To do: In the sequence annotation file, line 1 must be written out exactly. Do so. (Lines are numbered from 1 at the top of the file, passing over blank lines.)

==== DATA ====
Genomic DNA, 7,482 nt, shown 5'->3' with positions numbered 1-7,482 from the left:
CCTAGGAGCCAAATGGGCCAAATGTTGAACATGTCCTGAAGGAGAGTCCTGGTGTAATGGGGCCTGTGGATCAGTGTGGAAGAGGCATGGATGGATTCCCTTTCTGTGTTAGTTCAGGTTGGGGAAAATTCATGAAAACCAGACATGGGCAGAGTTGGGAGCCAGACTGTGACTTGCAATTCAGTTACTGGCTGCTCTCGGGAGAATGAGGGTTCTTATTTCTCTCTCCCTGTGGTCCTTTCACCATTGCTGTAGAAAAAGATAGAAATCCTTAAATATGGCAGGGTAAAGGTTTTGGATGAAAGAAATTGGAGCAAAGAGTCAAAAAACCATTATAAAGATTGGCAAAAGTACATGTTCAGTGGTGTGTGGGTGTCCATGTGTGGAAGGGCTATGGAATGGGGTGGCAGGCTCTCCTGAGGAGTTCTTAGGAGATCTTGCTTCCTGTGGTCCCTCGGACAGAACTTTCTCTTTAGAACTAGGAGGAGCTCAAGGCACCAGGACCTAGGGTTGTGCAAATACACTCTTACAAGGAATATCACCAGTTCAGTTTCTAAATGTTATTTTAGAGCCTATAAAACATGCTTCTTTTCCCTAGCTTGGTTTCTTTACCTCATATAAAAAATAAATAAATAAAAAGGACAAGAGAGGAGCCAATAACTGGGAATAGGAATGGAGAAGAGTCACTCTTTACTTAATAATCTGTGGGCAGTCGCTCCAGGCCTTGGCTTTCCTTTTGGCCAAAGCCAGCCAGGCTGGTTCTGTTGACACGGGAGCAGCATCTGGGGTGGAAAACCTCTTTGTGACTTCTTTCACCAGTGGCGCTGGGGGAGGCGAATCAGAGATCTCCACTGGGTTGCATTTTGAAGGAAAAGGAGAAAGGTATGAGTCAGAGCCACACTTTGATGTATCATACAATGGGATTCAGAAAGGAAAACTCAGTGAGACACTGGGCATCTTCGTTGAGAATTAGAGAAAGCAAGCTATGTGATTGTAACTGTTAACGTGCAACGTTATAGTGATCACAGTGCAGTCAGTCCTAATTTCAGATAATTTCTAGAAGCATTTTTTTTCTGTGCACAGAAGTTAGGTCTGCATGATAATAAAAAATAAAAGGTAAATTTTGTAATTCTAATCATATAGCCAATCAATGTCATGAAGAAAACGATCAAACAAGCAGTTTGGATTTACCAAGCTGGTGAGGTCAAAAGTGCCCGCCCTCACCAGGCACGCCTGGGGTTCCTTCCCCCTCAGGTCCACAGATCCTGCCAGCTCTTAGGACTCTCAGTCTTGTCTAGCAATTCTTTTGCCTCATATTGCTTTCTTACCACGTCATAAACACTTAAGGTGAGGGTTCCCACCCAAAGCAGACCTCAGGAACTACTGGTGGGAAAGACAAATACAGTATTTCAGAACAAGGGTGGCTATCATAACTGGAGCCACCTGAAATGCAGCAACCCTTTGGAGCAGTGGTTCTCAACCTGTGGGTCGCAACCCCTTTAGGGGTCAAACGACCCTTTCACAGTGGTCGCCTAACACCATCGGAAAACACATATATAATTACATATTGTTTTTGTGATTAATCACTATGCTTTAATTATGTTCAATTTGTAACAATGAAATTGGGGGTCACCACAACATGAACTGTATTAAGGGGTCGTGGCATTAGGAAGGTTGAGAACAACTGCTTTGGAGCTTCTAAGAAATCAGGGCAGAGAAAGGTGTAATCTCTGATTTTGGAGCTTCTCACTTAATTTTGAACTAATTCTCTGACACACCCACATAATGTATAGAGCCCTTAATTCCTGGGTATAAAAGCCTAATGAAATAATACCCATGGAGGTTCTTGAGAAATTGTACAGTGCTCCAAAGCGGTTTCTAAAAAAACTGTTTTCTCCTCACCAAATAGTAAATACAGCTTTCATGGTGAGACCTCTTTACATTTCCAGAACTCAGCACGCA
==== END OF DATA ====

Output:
Genomic DNA, 7,482 nt, shown 5'->3' with positions numbered 1-7,482 from the left: